Monday, August 15, 2022

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 Abstract

Excerpted From: Silvia M. Radulescu, Embracing Refugees: A Revival Solution for Shrinking American Cities, 36 Georgetown Immigration Law Journal 775 (Winter, 2022) (143 Footnotes) (Full Document)

 

SilviaMRadulescuUtica, New York has gained fame as “the town that loves refugees.” During the twentieth century, Utica became a Rust Belt town that experienced economic downturn, industrial decline, and population loss. As the decline left homes and storefronts vacant, the city opened its doors to refugees. The modest influx of migrants helped alleviate labor shortages, shored up city budgets, and brought new vibrance to neighborhoods. The effects of refugee resettlement over the last four decades have been extraordinary, revamping Utica's reputation, restoring the city's dignity, and bringing a fractured community together in support of a humanitarian cause.

This Note argues that policies and practices that welcome and support refugees offer a synergistic solution to the capitalist-induced vulnerabilities of declining American cities. An influx of refugees can spearhead urban renewal and reinvestment in shrinking cities suffering from population loss, dying economies, derelict infrastructure, eroding tax bases, deficient social services, and crime. Reciprocally, shrinking cities can offer unique benefits for refugees if they adopt integration programs and supportive services like those in Utica.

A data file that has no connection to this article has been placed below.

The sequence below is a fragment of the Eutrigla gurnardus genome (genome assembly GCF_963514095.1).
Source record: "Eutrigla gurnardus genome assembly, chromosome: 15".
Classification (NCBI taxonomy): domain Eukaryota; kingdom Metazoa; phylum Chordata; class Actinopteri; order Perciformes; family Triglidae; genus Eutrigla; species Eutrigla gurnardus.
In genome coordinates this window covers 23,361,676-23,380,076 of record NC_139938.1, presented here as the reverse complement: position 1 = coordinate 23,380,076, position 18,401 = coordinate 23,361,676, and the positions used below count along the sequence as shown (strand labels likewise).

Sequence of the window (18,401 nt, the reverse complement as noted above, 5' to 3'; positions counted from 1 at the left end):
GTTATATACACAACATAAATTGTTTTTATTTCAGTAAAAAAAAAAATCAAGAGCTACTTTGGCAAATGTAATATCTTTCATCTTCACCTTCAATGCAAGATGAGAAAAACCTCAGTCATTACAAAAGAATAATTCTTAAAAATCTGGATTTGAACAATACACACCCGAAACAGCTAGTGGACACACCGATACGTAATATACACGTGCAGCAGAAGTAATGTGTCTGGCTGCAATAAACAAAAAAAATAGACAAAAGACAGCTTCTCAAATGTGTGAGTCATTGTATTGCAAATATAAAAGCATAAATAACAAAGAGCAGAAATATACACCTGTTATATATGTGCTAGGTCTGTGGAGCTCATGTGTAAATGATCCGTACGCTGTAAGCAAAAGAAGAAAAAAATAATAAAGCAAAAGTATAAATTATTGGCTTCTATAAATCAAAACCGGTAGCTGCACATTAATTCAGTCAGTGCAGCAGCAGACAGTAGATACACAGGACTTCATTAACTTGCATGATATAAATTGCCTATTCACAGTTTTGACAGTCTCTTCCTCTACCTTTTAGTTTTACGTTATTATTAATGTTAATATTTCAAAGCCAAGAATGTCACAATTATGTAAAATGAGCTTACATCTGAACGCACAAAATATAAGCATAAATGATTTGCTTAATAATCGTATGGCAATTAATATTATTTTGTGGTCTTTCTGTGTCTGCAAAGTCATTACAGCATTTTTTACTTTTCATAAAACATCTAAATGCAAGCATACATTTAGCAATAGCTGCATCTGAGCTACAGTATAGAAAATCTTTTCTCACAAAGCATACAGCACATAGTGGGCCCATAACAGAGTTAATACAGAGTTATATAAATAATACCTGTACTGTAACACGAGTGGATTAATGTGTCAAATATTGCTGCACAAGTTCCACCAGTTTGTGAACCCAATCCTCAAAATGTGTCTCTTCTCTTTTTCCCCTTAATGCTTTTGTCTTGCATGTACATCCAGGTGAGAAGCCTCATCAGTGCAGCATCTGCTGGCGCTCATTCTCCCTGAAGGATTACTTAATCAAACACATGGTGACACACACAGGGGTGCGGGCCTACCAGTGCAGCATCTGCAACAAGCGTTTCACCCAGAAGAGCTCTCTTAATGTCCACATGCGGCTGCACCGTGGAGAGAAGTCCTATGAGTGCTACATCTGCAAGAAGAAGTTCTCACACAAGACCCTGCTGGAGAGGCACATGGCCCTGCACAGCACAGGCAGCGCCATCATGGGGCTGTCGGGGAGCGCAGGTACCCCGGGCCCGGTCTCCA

Part I is an overview of shrinking cities in the United States. Part II presents Utica, New York as a case study for the virtuous cycle other declining towns could experience if they embrace, instead of reject, refugees. Part III distills why this pairing could be the panacea for shrinking cities' suffering and refugees' needs. Finally, Part IV proposes policies and practices to expand and support refugee resettlement in shrinking cities and argues that initiatives should be implemented at the federal, state, and local levels in ways that unify communities rather than perpetuate existing divisions.

[. . .]

Policies and practices that welcome and support refugees can offer a synergistic solution to the capitalist-induced vulnerabilities of declining American cities. The case of Utica, New York, provides a model for how foreignness can operate as an agent of (re)founding. Had refugee resettlement not been part and parcel of the city's history for the past forty years, Utica would have been “far diminished and likely unrecognizable.” The myriad benefits of embracing refugees should inspire other shrinking American cities, and our responsibility to help fellow human beings who have been forcibly displaced should transcend any transactional outlook on resettlement.


Silvia M. Radulescu, J.D. Candidate, Georgetown University Law Center, 2022; B.A. Government, Hamilton College, 2017.


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